When I sharpened my (not dull) kitchen knives, the Tormek was the Mac Daddy! 
A couple of quick passes then a visit to the leather wheel and I was done.
Anything else, took more time that I wanted.

I'm sure the diamond wheels will have a positive impact on turn around times and I'm looking forward to them coming out.
Not as sharp as I once was but I'm as sharp once as I ever was.

Offline Grizz

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Re: Farmers Market update
« Reply #13 on: May 29, 2018, 05:48:34 pm »
I suspect part of this is just returning to your "comfort zone"... using something you're familiar with... especially in a new/unknown environment?

But if you continue to evaluate using the Tormek, I would consider looking at alternatives to the Platform Jig.  I've only used it for a short time... but am finding it really slows the sharpening process down.

The quote from Tormek that Herman Trivilino posted, I'm finding to be spot on.

I haven't timed it, but I know I could set a knife in the standard jig, set the angle, and sharpen it, considerably faster than using the Platform... even if the Platform Jig was already set.

If a knife needed a quick touch-up, I could see using the Platform... but I doubt you're seeing that at a Farmer's Market.  ;)

Maybe take another look at Steve's ideas for incorporating the Tormek with your other methods?  (At least so it's not just "sitting there"...).

Just a couple of ideas. ???

You might be right.
Before the whole farmers market thing came about, I had only sharpened freehand with stones then in the last 2 years, using a guided rod system. I had never used a belt before. I suspect that my freehand experience is why the belt worked so well for me.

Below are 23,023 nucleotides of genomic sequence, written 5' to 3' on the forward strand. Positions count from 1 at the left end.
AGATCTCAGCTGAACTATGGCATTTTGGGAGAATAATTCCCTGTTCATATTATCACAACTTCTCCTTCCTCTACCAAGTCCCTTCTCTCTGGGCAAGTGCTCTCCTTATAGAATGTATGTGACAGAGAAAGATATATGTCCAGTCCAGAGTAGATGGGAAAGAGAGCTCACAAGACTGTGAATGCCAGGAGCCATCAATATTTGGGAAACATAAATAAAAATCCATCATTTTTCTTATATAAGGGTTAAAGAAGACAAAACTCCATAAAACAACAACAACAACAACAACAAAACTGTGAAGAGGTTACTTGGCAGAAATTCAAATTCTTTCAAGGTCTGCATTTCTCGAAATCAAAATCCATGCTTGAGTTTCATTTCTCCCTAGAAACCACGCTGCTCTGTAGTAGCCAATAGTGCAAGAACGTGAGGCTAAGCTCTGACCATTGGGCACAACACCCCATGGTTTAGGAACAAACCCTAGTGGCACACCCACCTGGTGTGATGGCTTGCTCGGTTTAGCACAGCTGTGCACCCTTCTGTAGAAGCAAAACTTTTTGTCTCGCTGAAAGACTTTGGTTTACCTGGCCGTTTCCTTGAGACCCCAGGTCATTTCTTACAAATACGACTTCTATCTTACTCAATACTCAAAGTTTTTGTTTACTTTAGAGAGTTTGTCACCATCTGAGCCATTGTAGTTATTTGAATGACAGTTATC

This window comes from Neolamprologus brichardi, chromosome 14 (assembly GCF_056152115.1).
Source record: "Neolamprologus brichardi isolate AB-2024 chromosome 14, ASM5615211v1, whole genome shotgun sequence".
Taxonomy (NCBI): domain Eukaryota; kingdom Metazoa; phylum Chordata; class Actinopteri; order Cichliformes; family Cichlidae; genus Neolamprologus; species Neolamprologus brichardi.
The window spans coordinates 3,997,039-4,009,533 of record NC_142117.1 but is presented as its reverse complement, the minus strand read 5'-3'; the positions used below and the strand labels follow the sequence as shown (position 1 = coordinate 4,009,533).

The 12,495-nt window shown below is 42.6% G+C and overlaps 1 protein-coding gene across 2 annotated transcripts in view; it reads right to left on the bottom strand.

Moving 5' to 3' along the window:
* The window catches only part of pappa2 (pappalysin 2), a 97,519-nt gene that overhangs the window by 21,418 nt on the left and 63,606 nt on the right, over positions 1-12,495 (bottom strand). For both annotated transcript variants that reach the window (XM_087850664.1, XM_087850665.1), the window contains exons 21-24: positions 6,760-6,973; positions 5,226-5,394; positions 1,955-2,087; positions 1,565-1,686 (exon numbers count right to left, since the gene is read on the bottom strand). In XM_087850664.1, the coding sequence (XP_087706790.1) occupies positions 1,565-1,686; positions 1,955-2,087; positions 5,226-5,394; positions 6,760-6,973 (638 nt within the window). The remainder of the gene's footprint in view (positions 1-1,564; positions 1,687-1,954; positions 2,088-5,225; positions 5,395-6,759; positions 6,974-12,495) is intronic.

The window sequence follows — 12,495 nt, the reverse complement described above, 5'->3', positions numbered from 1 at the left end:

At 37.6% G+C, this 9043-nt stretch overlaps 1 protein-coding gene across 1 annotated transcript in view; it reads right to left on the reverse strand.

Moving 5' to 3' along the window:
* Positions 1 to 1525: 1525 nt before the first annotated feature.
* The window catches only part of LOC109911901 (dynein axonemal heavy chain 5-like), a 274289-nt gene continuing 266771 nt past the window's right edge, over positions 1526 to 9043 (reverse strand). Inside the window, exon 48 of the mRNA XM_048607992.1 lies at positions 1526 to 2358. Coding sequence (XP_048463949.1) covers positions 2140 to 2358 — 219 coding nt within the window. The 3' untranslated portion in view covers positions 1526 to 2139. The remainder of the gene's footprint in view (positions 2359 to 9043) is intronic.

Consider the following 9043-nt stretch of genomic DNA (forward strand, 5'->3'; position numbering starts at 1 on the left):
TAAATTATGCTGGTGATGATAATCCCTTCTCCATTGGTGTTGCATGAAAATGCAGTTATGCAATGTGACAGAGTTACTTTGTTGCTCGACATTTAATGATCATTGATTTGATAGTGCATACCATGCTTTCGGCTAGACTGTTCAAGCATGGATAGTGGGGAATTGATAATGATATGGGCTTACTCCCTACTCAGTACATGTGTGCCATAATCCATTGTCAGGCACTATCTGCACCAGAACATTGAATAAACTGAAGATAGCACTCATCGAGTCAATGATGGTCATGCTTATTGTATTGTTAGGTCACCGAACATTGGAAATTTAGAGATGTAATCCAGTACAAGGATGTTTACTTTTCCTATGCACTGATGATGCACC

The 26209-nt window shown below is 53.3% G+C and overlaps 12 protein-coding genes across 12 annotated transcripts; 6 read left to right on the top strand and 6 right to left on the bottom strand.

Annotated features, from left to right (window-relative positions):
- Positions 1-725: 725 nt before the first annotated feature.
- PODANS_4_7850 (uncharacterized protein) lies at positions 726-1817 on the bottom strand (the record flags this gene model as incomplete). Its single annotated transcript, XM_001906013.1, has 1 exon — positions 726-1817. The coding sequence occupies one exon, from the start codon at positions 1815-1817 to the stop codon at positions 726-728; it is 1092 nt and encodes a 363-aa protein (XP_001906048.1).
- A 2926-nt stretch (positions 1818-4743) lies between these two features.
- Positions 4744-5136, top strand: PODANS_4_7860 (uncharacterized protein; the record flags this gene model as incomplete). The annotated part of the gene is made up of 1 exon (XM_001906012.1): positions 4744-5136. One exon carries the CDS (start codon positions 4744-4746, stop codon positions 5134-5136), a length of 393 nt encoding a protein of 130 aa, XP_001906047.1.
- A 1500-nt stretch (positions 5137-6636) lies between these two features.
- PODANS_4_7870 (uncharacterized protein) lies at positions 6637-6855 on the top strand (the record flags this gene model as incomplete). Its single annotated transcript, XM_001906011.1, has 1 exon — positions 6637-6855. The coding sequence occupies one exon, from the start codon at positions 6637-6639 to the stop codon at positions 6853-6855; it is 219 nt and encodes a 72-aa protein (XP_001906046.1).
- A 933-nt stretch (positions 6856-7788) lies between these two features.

Steve...Steve is Da Man in my book.
I'm always looking into his operation (when he was doing it).  My setup is almost a carbon copy of what he had set up at the markets he attended.
Not that I'm trying to model myself after him. It's just that his setup makes sense to me and works for me.

When I sharpened my (not dull) kitchen knives, the Tormek was the Mac Daddy! 
A couple of quick passes then a visit to the leather wheel and I was done.
Anything else, took more time that I wanted.

I'm sure the diamond wheels will have a positive impact on turn around times and I'm looking forward to them coming out.
I watch Steve's training video bout once a month and seems like I pickup on something new each time. yes, the new diamond wheels may be a game changer and eliminate some of the equipment we have to use for speed.

Offline Ken S

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Re: Farmers Market update
« Reply #14 on: May 29, 2018, 07:52:20 pm »
Grizz,

I totally agree. Steve has become a valued friend. He asked me to review his video for the forum. I have lost count of the times I have watched it. Like you, I continue learning with each watching. It is invaluable, "from the trenches" practical knowledge very clearly presented. Steve manned the farmers markets for many years and also taught one on one. Both come through in his video. He decided to make the professional quality video done to offer his class after his retired. It succeeds in this handily.

I agree that Tormek's new diamond wheels will quickly become game changers for sharpeners, including the farmers market group. I will be curious to read what veterans like Steve think about the new diamond wheels.

Ken